The latest international news, analysis and features on the HIV epidemic from Avert. Share your views and expertise with your peers in the comments box below the articles.
A randomised PrEP trial has closed early due to highly effective results. IPERGAY is the second European PrEP study to be closed early due to high effectiveness. It follows the closure of another randomised study, PROUD, that also was cut short due to highly significant results. This is promising news for changing the future of HIV prevention and treatment, especially for men who have sex with men (MSM).
HIV can be hidden in the body for years before quickly replicating itself and attacking the immune system. Researchers at the Salk Institute have discovered a new protein (Ssu72), responsible for the activation of HIV, and believe this can be a new target for HIV treatment. The protein, which participates in the activation of the HIV-1, is part of a switch that wakes up the virus.
Tuberculosis (TB) remains one of the world’s deadliest communicable diseases states the latest Global Tuberculosis Report by the World Health Organization. In 2013, an estimated 9 million people were infected with TB with 1.5 million dying from the disease. Of which, 360 000 people were co-infected with TB and HIV.
In countries hit hardest by the HIV epidemic, people are poorly informed about their HIV treatment concludes The International Treatment Preparedness Coalition (ITPC) in their recently published report; “Global Policy, Local Disconnection. A look into the implementation of the 2013 HIV treatment guidelines”.
It has been suggested that smartphone apps have the potential to encourage sexual health among men who have sex with men (MSM). Smartphone apps for dating and casual sex have developed substantially and have become widely used by MSM over the last few years. As a result, health organisations are becoming increasingly aware of using these apps for sexual health advertisements, a recent report in the Lancet reveals.
Face-to-face interaction and networking has been found to be a more effective method of engaging people in HIV testing rather than standard health referral systems a new study has found.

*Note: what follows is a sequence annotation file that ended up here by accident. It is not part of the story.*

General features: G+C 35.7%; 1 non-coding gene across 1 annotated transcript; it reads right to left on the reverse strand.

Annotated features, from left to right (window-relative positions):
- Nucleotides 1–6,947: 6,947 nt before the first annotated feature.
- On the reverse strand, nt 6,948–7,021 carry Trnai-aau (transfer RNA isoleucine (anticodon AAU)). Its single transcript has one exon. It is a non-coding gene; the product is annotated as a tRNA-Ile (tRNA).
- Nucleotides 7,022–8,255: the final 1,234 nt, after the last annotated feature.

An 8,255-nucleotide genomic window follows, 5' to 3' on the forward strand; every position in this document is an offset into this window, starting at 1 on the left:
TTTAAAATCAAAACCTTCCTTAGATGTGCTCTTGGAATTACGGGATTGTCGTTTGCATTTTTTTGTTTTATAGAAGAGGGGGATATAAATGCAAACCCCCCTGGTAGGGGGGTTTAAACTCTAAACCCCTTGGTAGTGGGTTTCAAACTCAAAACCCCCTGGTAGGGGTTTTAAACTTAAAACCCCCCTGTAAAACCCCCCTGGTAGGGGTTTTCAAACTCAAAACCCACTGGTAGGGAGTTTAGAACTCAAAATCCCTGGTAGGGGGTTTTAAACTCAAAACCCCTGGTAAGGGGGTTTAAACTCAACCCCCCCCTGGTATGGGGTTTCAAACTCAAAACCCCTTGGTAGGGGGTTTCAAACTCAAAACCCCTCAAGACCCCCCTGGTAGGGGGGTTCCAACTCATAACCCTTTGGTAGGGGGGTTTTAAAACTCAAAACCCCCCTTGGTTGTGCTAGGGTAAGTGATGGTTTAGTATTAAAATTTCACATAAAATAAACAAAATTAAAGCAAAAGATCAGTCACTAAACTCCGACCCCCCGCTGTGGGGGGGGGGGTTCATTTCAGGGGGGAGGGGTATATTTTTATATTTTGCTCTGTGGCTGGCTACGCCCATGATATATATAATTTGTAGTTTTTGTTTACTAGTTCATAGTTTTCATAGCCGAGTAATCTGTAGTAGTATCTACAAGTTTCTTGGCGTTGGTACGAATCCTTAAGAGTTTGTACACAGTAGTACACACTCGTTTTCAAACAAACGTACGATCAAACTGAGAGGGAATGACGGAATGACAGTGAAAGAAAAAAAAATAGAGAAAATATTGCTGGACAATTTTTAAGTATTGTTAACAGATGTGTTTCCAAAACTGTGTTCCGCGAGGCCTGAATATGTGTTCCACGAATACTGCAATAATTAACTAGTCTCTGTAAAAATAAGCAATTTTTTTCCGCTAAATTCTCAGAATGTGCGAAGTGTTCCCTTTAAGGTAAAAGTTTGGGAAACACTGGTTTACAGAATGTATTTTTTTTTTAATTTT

A delayed tendering process for antiretroviral drugs by the Indian National AIDS Control Organisation (NACO) meant that 150,000 people living with HIV (PLHIV) in India were at risk of being without antiretroviral treatment (ART) for October. This is a continuation of the drugs crisis AVERT reported on last month, which saw NACO having issues procuring drugs. Recently, a coalition of Indian pharmaceutical companies, the World Health Organisation (WHO), Medicine San Frontier (MSF) and others have come together to fill the gap of missing drugs.
Treating pregnant HIV-positive women who are on antiretroviral treatment (ART) for helminth infections, also known as worm infections, is proven to increase CD4 count and haemoglobin level and decrease viral HIV load. These findings are a result of a recently published study in Clinical Infectious Diseases, conducted in Rwanda.
Social support in the form of financial assistance and the provision of material goods and services has been associated with reduced rates of depression among people living with HIV (PLHIV) and on antiretroviral treatment (ART). A recent study in rural South Africa, found that this type of ‘instrumental’ social support is more effective than ‘emotional’ social support at reducing rates of depression.
Last week, the European Harm Reduction Conference 2014 was hosted in Amsterdam, the Netherlands. As a leading country for harm reduction policy, it is a good time to critically assess the effectiveness of harm reduction programmes in the Netherlands. It begs the question: Can the Netherlands still be used as an example for the rest of the world?